Thursday, March 10, 2016

Ural Engine Assembly - 4

The saga continues. I installed the front bearing on the correct end of the crankshaft and threaded it into the engine case. Following the procedure listed on the myUral website, I picked up the four bolts suggested on the site to line up the rear bearing retainer. They were the wrong size as in wrong thread pitch and wrong length. Back to the hardware store for the correct size. With the front bearing seated in its retainer and the rear bearing retainer seated on the engine case all looks pretty good. But the external snap ring needs the bearing a fraction of a millimeter further for it to seat.

This is the installed rear bearing retainer and it has a thin paper gasket between it and the engine case. The manual said to use a lacquer gasket sealer something I hadn't seen in years. The local Napa store had it on the shelf as aviation engine sealer. A non-hardening sealer that looked exactly like what I've been scraping off of the engine parts. I thought it interesting that there is an odd number of bolts. I still need to remove the bolts and put on some blue thread sealant on them.

The front main bearing in its bearing carrier. It looks like it survived the installation. This is the bearing from Napa. The small tube on the left hand side of the bearing retainer provides oil flow to the timing gear. The lower gear turns clockwise so it carries oil up to the upper timing gear and eventually to the alternator gear.

Jed is stopping by the morning. We'll see how far we get. And with all the running around, the Beemer is getting quite a bit of use.

 

6 comments:

redlegsrides said...

Think of all the experience you're gaining. I hope I can convince you someday to fly in to supervise the inevitable rebuild of my 2014's engine once its out of warranty. ON my dime of course.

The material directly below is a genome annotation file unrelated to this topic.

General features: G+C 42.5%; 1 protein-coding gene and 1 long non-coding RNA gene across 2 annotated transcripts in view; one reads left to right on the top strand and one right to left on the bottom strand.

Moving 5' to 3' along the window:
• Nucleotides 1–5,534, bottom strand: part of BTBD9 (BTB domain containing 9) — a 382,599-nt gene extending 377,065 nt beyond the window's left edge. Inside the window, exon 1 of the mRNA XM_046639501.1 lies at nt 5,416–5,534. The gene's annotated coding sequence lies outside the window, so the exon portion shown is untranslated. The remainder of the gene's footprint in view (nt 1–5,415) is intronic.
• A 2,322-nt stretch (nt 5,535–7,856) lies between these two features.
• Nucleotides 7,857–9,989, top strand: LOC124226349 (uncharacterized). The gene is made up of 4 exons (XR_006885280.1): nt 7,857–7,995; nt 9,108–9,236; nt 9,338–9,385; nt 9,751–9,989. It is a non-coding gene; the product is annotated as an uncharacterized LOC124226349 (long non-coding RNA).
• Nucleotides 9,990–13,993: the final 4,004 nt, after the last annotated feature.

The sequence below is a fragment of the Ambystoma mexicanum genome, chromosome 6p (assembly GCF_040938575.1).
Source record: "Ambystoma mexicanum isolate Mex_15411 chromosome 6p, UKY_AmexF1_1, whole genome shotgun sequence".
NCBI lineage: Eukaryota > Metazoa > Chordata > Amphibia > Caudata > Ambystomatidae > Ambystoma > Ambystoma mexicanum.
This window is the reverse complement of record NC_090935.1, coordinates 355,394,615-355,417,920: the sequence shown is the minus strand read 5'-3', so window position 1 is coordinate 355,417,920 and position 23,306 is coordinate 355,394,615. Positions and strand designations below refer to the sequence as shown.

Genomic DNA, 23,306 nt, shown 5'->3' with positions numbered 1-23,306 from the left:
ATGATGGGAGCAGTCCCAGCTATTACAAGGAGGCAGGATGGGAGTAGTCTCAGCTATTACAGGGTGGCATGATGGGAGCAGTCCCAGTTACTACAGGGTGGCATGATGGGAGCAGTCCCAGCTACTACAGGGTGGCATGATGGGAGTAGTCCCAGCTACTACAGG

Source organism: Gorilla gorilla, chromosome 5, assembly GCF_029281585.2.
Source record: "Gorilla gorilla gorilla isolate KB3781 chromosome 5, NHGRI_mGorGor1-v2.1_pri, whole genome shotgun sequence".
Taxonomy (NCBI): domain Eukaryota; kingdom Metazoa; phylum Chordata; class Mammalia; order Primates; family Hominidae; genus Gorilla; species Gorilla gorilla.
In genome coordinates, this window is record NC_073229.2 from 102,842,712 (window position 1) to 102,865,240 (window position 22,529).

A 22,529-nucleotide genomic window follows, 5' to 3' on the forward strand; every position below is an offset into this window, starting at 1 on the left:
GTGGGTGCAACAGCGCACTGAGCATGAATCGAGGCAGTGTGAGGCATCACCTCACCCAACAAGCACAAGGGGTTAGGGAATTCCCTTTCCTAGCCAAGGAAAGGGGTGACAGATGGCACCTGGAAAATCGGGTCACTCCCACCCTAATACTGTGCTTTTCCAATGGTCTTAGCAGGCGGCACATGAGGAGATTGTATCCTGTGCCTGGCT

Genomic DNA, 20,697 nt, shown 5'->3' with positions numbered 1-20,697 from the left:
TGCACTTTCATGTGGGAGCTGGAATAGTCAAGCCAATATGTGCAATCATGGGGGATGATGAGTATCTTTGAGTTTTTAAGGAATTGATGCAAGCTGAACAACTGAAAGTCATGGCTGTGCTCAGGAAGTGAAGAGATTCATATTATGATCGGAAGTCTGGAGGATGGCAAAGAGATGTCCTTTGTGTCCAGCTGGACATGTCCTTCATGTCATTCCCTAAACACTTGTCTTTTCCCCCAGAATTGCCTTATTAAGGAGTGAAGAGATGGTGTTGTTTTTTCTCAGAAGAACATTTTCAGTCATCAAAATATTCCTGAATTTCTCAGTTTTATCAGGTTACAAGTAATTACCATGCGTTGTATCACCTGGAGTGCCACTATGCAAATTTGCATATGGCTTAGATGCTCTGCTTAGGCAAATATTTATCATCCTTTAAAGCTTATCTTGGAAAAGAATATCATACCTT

RichardM said...

I'm enjoying the experience though I hope I'm doing it right. You need to wait until the engine actually runs (reliably) before making such offers. ;-)

Unknown said...

I haven't dealt with the oil system of new Urals, so I hope you can shred some light on this matter for me. What I'm interested in is how oil is brought to the crankshaft. Does the front bearing holder (or however it's called correctly) have some canals connecting it to the oil pump or something like that?

For example, in Dnipro engines, there is an oil canal from the oil pump to the front bearing holder and from this place into the crankshaft. Here is the article about Dnipro oil system expaining what I mean http://www.cossack-motorcycles.com/2016/01/improving-oil-system-dnipro/

Actually, I would like to know how oil gets to the connecting rods.

RichardM said...

There is a low pressure oil pump with a nozzle that pours oil on the timing gears. This is what lubricates the timing gears, the alternator drive gear, and the front cam bearing. There is a small channel that puts some oil into the upper side of the left cylinder and into the front main bearing. Oil flowing out of the front main bearing gets caught with a slinger mounted to the crank which channels oil into the rod bearing. A similar channel is lubricates the rear main bearing and the other rod bearing. Oil for the rear cam bearing and the lifters is just from oil flying off of the rod bearings. Hope this helps...

Unknown said...

Yeap, this helps, thanks a lot. And what do you think about the efficiency of the system? Is it good enough to keep the engine properly oiled?

RichardM said...

Well, it was abandoned by BMW sometime in the 1950's or thereabouts. I think that it may be adequate under normal use but not when the oil is really viscous such as cold temperatures.